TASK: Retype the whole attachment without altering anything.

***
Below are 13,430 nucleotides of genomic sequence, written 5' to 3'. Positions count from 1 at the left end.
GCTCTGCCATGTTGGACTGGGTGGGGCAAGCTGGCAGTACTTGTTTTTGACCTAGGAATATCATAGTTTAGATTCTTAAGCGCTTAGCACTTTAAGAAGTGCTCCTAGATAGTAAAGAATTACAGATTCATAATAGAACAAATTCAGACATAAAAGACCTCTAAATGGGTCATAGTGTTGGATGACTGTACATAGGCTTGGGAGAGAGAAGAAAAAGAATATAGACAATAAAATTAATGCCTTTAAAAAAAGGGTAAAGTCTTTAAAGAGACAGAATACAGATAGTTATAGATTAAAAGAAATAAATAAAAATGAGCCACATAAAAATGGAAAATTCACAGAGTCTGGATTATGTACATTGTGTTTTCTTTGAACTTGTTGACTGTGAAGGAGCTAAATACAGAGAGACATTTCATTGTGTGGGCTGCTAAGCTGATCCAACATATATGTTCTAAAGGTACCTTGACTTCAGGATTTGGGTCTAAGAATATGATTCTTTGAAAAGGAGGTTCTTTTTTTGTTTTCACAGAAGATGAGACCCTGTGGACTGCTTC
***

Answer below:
Below are 13,430 nucleotides of genomic sequence, written 5' to 3'. Positions count from 1 at the left end.
GCTCTGCCATGTTGGACTGGGTGGGGCAAGCTGGCAGTACTTGTTTTTGACCTAGGAATATCATAGTTTAGATTCTTAAGCGCTTAGCACTTTAAGAAGTGCTCCTAGATAGTAAAGAATTACAGATTCATAATAGAACAAATTCAGACATAAAAGACCTCTAAATGGGTCATAGTGTTGGATGACTGTACATAGGCTTGGGAGAGAGAAGAAAAAGAATATAGACAATAAAATTAATGCCTTTAAAAAAAGGGTAAAGTCTTTAAAGAGACAGAATACAGATAGTTATAGATTAAAAGAAATAAATAAAAATGAGCCACATAAAAATGGAAAATTCACAGAGTCTGGATTATGTACATTGTGTTTTCTTTGAACTTGTTGACTGTGAAGGAGCTAAATACAGAGAGACATTTCATTGTGTGGGCTGCTAAGCTGATCCAACATATATGTTCTAAAGGTACCTTGACTTCAGGATTTGGGTCTAAGAATATGATTCTTTGAAAAGGAGGTTCTTTTTTTGTTTTCACAGAAGATGAGACCCTGTGGACTGCTTC